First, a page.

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Today, visitors can explore the remains of the Ancient Theatre of Argos, which was built partially into the rock that surrounds it. Events and performances are still held at the theatre, more than 2,000 years after it was first built.

5. Lisbon, Portugal

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From modern museums to ancient castles, there’s plenty to see and do in modern-day Lisbon. It’s a popular destination in Europe, with a long history that makes it one of the world’s oldest cities. Until the 16th century, European explorers considered Lisbon to be the edge of the known world. In 1755, the city was rocked by a devastating earthquake that destroyed most of its major architecture.

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Plenty of historical sites remain, however, such as the Jeronimos Monastery, which houses the tomb of the famous explorer Vasco de Gama. Be sure to also check out the Praça do Comércio, a stunning plaza that used to house the Royal Palace before the 1755 earthquake. Another historical destination in Lisbon is the São Jorge Castle, which was built in the 11th century by the Moors. The castle became a royal domain after Dom Afonso Henriques was crowned the first king of Portugal in 1147.

Also read: 14 Best Things to Do in Lisbon for First-Timers

6. Cádiz, Spain

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Cádiz is a walled city in Spain that straddles a long, narrow peninsula on the Atlantic Ocean. The Phoenicians founded it in the 7th century BC as a trading post called Gadir. After that, the city changed hands multiple times throughout history, held by the Romans, the Moors, and finally by the Spanish. It’s no surprise that Cadiz is one of the oldest cities in the world.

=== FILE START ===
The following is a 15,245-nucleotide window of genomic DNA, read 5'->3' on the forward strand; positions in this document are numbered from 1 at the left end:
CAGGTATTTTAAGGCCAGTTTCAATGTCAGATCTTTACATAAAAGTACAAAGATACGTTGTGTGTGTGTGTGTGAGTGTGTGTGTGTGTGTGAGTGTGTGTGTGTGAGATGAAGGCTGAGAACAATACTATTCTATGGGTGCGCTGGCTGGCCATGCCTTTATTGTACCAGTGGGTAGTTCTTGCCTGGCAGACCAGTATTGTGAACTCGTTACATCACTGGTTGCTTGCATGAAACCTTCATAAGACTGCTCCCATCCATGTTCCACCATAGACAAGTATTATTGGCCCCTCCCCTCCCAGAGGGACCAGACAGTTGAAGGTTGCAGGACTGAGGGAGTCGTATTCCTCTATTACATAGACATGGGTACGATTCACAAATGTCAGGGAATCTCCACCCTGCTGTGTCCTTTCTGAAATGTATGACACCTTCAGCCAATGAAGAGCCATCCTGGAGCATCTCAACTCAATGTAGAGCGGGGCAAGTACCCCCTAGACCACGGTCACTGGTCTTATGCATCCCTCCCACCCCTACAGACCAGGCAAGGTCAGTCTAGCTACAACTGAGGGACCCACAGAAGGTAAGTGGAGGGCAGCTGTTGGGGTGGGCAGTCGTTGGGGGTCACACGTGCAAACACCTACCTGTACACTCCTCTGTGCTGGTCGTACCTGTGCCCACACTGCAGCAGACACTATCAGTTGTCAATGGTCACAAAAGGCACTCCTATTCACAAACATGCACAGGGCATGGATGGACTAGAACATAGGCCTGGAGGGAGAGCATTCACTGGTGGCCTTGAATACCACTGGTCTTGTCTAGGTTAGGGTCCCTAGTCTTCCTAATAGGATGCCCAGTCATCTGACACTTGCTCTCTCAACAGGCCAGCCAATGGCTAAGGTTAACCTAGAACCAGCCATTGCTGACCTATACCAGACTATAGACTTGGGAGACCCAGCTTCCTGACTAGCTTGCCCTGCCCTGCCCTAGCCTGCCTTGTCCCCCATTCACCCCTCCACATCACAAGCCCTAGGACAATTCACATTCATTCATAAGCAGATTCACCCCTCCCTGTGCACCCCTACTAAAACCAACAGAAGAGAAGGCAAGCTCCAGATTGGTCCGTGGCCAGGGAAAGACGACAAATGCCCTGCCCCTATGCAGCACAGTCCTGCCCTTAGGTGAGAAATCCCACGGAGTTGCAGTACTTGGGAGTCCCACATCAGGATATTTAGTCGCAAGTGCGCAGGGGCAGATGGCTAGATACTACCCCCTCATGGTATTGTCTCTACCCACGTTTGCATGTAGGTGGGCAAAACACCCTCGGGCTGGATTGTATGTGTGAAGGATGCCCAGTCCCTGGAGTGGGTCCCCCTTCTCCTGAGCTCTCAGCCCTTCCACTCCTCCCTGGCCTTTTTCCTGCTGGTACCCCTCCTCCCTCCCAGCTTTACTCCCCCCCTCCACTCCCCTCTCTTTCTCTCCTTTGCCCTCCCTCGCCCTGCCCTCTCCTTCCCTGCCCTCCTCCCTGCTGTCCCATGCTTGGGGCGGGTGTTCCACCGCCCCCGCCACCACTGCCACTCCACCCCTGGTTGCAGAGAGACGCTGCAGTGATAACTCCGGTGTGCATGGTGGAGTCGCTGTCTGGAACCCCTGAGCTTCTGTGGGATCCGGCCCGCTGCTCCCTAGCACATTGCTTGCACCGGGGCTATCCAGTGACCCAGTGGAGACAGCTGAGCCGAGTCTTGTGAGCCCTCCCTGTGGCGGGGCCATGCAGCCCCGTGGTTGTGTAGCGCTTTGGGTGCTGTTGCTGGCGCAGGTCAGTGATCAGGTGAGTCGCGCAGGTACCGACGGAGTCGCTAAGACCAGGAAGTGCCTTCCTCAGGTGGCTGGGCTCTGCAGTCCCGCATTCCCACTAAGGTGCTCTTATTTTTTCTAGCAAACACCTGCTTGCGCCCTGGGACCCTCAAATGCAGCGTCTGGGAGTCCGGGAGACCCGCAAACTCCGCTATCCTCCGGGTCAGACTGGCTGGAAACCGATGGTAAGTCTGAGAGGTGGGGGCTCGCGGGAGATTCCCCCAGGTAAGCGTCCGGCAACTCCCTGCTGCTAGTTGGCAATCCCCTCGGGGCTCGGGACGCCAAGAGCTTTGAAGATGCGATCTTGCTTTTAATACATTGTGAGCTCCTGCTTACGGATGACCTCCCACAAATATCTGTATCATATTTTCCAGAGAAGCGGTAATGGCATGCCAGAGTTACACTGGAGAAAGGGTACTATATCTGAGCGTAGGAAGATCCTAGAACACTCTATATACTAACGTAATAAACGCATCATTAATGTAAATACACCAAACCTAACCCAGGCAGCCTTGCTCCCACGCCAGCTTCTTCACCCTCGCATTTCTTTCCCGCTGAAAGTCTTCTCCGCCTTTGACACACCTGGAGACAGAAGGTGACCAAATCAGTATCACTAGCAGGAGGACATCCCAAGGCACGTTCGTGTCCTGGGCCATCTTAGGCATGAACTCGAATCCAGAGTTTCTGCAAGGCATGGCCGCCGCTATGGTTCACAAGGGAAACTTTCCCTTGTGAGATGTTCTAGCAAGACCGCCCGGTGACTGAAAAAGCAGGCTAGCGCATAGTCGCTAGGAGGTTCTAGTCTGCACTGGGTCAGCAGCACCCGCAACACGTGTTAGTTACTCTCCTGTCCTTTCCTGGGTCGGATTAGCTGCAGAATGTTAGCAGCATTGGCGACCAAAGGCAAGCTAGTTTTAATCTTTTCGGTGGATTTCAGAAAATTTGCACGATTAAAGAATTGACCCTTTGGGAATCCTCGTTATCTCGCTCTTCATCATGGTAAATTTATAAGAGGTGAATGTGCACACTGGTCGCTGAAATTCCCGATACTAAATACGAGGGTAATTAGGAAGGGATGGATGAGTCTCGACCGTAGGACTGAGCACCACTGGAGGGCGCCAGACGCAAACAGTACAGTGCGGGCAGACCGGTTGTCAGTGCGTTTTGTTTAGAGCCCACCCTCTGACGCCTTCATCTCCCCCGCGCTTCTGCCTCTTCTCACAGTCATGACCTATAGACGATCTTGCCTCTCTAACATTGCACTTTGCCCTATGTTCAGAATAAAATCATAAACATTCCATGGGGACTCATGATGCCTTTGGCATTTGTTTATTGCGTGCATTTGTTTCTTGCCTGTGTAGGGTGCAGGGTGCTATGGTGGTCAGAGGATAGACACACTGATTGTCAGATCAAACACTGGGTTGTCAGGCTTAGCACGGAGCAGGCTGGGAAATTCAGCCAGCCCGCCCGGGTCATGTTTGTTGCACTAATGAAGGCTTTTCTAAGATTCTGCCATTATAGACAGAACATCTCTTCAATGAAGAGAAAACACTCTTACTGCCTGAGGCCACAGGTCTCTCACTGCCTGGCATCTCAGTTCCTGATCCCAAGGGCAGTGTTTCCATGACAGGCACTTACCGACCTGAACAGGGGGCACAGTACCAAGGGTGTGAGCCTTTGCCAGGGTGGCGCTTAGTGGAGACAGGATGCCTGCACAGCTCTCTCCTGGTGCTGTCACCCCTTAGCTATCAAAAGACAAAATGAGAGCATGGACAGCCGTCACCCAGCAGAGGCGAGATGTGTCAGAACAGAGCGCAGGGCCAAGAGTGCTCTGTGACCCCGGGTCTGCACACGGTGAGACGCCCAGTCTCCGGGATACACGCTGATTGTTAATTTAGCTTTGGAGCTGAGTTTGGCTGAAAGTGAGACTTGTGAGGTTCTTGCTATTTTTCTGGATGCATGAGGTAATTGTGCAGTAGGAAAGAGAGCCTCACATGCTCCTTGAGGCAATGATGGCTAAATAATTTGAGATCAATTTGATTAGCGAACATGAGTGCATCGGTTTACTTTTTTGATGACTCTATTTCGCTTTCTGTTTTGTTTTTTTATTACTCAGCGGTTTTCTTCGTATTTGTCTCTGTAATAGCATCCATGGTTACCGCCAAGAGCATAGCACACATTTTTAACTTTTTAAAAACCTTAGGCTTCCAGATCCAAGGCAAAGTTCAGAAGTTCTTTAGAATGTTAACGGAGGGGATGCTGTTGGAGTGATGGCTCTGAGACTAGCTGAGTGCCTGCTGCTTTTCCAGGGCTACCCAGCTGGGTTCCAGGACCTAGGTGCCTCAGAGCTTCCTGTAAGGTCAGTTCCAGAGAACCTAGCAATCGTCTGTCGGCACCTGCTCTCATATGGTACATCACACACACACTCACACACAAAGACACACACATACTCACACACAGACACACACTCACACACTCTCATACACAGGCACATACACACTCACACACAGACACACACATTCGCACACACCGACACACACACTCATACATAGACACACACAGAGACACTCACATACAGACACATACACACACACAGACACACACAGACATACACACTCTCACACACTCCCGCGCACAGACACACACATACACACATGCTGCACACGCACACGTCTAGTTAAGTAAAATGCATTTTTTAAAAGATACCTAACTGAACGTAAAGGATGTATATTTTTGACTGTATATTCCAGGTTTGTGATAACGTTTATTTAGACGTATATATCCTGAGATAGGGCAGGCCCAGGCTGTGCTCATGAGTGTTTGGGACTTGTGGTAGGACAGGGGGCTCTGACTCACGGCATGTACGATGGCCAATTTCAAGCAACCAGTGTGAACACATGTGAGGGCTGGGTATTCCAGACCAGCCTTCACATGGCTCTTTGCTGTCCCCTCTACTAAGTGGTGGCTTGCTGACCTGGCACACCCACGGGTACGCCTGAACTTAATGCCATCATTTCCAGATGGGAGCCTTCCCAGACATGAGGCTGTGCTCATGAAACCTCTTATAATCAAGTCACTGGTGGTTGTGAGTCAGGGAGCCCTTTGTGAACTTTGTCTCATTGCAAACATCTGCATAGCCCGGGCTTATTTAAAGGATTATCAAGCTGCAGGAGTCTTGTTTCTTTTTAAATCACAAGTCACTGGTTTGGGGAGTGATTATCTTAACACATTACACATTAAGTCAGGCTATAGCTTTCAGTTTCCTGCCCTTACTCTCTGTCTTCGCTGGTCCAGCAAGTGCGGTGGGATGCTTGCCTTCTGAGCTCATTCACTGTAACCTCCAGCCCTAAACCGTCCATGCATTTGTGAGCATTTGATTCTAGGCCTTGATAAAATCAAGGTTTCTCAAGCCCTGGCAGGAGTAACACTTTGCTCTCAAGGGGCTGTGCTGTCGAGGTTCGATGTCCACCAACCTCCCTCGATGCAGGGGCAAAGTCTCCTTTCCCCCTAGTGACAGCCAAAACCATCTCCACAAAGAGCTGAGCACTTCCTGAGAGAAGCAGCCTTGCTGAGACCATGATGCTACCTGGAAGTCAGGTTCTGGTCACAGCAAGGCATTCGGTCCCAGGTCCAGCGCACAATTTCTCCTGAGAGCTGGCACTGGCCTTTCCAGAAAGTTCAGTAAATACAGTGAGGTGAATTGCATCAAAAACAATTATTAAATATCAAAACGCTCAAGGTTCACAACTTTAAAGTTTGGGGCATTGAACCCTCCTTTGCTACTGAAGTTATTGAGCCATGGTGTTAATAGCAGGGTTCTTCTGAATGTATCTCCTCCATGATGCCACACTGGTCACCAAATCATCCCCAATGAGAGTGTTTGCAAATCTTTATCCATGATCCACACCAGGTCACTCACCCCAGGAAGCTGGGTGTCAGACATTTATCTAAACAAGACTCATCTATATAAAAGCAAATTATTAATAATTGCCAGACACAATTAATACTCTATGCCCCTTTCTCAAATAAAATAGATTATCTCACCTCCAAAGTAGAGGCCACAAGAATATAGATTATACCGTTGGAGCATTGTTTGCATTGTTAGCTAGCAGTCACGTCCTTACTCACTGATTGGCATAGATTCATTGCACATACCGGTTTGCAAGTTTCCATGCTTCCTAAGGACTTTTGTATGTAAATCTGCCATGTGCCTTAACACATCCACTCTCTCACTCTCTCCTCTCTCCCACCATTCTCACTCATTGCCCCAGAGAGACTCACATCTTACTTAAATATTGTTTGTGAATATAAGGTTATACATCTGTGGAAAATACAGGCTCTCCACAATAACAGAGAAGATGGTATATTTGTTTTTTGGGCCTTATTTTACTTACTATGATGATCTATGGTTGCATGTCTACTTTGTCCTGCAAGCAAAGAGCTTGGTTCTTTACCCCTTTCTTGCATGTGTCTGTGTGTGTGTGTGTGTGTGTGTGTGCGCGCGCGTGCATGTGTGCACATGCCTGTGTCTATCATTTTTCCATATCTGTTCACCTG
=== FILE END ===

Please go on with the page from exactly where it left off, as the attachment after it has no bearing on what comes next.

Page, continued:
To truly appreciate the history of this ancient city, consider visiting the Cadiz Archeological Museum. Here, you’ll see two sarcophagi that serve as evidence of the city’s Phoenician history. There’s also the Catedral de Santa Cruz de Cádiz, which offers a stunning panoramic view of the city from atop its tallest tower.

7. Djenne, Mali

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At first glance, Djenne might look like a city from another planet. Most of the buildings in Djenne are constructed from mud in the Adobe style of architecture. This results in a truly unique aesthetic that doesn’t show up in a lot of places around the world. Located on the banks of the Bani and Niger Rivers, this city and the general area has been inhabited since around 2,000 BC. 

Of course, plenty of people have come and gone since then. Djenne is home to the largest mud building in the world, known simply as the Great Mosque. This magnificent structure was constructed rather recently in 1907. However, mosques have been built on that site throughout the years since the 13th century.

Also read: 15 Awe-inspiring Mosques Around the World Worth Visiting

8. Quito, Ecuador

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Quito might just be the oldest continuously populated city in all of South America. It was the first city alongside Krakow in Poland, to be placed on the original UNESCO World Heritage list in 1978. Visit Quito’s Old Town and discover narrow streets lined with buildings that are centuries old, some dating back to the 1600s. 

In Quito’s Plaza de San Francisco (Saint Francis Square) lies the oldest building in the city, the Church and Convent of St Francis. It was built on ruins from the Incan civilization, which originally occupied the land in the 15th century.

9. Varanasi, India